Dubrovnik

OLYMPUS DIGITAL CAMERA      OLYMPUS DIGITAL CAMERA   Driving back from Montenegro proved to be fun, we caught the bus in the morning to Herceg Novi, from where we wanted to continue to Dubrovnik. We decided to travel the last 40km from Herceg Novi on in Taxi, as it turned out to be just as expensive as the bus and about twice as fast. The taxi driver was really nice and quite proficient in English, as long as you remained on well trodden paths. Talks about the shifting borders of Croatia, Montenegro and Bosnia proved to be no problem. However, my question whether we would be able to have breakfast at the airport (which we had just passed and he had shown us), was too unexpected and I never managed to convey the meaning of it. In the end, we gave up and just assumed, we’d find a place to have a coffee there… We were right. 🙂
POLYMPUS DIGITAL CAMERAart of the “well-trodden path” however was that he offered us to stop on the road to take a scenic shot from Dubrovnik. Another plus of not taking the bus, which surely wouldn’t have stopped for pictures.
OLYMPUS DIGITAL CAMERADubrovnik. Our final stop. What a city. Already from a distance, it gives off an incredible vibe. The first time you see the huge fortified walls surrounding the city, you already know that this city has seen a lot of wars and indeed, from Venetian to Mongolian, everybody seems to have either reigned over or attacked this city at one point in time. TheOLYMPUS DIGITAL CAMERA more surprising it is that Dubrovnik was actually an independent state for quite some time.
As is the case for Kotor and many of the cities in the surrounding area, Dubrovnik was badly damaged in the earthquake of 1676. Some older buildings, such as the palace and the monasteries survived, OLYMPUS DIGITAL CAMERAbut most of the city was rebuilt in the baroque style after the earthquake, except for the fortified walls surrounding the city which were almost untouched.
The walls, already impressive from a distance, are just as breathtaking if you’re standing close up. The height, the depth, the form… If I had been an attacker, I probably would have given up the moment I sat eyes on them. They look completely impenetrable. Luckily I’m not an attacker, but a tourist. This means instead of having to attack the walls, I was free to circle the city on top of the walls, which is probably the most beautiful way of seeing Dubrovnik. Of course, you shouldn’t miss walking through the glistening white streets and visit the highlights, OLYMPUS DIGITAL CAMERAOLYMPUS DIGITAL CAMERAsuch as the Franciscan monastery, which I really enjoyed. But for a view of the complete town, nothing beats the top of the city walls. We started at Ploče gate, which means we started out by getting up to the highest point of the walls, from where you can see all the red roofs and the church bells reaching out atop of them. From this highest point, you walk on downwards towards the sea. The second half of the walk you can not see as much of the city, as you are now lower, however you can watch the waves breaking on the rocks Dubrovnik was built on, another lovely view.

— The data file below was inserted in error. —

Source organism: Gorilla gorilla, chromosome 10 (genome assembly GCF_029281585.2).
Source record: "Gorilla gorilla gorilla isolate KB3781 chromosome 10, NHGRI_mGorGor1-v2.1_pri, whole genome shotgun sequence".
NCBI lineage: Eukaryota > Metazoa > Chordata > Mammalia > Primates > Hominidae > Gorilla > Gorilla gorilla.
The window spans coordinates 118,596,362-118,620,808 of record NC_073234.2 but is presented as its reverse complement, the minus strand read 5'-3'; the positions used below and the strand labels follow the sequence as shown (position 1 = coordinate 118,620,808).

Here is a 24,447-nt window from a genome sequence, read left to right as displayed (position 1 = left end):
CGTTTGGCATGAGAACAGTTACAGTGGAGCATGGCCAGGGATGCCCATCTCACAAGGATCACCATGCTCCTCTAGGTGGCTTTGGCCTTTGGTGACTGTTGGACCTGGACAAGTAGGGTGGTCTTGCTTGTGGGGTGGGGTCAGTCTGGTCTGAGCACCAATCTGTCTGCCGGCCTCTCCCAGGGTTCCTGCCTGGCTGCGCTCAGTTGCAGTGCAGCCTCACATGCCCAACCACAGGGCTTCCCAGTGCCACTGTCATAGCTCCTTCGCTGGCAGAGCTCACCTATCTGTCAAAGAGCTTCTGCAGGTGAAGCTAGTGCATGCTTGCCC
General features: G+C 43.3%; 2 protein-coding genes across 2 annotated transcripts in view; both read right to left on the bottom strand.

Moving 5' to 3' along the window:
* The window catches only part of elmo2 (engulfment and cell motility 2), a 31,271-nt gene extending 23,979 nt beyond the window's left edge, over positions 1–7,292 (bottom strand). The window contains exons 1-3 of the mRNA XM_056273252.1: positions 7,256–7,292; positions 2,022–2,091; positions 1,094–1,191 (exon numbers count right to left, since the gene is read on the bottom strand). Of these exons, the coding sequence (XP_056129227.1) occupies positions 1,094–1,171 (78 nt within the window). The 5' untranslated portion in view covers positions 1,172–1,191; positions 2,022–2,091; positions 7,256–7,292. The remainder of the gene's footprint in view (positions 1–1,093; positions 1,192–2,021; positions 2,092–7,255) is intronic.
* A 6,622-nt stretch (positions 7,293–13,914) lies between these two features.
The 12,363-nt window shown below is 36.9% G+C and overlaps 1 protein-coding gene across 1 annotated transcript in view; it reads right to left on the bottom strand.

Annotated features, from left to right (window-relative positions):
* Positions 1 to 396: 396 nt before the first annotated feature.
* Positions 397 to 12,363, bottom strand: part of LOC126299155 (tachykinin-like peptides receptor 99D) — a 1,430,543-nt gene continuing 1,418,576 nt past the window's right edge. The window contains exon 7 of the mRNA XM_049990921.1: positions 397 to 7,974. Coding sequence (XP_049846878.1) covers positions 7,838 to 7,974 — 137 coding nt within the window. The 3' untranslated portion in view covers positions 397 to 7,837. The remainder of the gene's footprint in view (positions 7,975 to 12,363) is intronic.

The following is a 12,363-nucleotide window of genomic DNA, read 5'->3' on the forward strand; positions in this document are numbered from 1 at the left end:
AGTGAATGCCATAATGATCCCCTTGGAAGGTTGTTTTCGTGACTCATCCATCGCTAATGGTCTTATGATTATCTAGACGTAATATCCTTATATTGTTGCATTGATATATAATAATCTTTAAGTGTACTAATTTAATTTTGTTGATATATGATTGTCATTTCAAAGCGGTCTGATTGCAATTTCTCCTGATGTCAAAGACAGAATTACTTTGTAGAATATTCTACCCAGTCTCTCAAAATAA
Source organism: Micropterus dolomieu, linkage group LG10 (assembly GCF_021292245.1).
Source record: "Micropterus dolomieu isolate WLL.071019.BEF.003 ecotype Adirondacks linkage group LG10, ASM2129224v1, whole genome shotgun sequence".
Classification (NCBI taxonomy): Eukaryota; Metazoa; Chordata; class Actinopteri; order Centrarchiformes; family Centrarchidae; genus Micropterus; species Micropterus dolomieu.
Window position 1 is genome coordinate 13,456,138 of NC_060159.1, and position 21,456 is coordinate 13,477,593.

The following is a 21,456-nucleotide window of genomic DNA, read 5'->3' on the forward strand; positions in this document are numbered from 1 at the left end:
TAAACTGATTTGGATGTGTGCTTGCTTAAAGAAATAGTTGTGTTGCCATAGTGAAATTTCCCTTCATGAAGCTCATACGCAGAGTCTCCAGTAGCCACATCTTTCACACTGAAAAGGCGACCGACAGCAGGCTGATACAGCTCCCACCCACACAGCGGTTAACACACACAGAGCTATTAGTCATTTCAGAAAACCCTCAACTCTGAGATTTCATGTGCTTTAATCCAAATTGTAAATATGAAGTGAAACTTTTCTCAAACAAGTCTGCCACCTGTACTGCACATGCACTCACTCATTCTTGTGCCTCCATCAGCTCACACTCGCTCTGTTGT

After touring Dubrovnik this way, we climbed back down and explored the streets. The entire old town is car free (as the streets are rarely large enough to fit a car, this is not so surprising). OLYMPUS DIGITAL CAMERAOLYMPUS DIGITAL CAMERAFollowing the main road, the stradun, we reached the Franciscan monastery which possesses the oldest pharmacy on record in Europe, dating back to the 14th century.
Unfortunately I wasn’t feeling to well, so after having visited the walls and the monastery, we cut the visit short and only walked by the remaining sights and all the small streets (and stairs, lots of stairs) to be explored there. Nevertheless I can say that Dubrovnik is a real jewel to visit! Though I would recommend to avoid doing it on a Saturday.. It is slightly overrun on those days…OLYMPUS DIGITAL CAMERA

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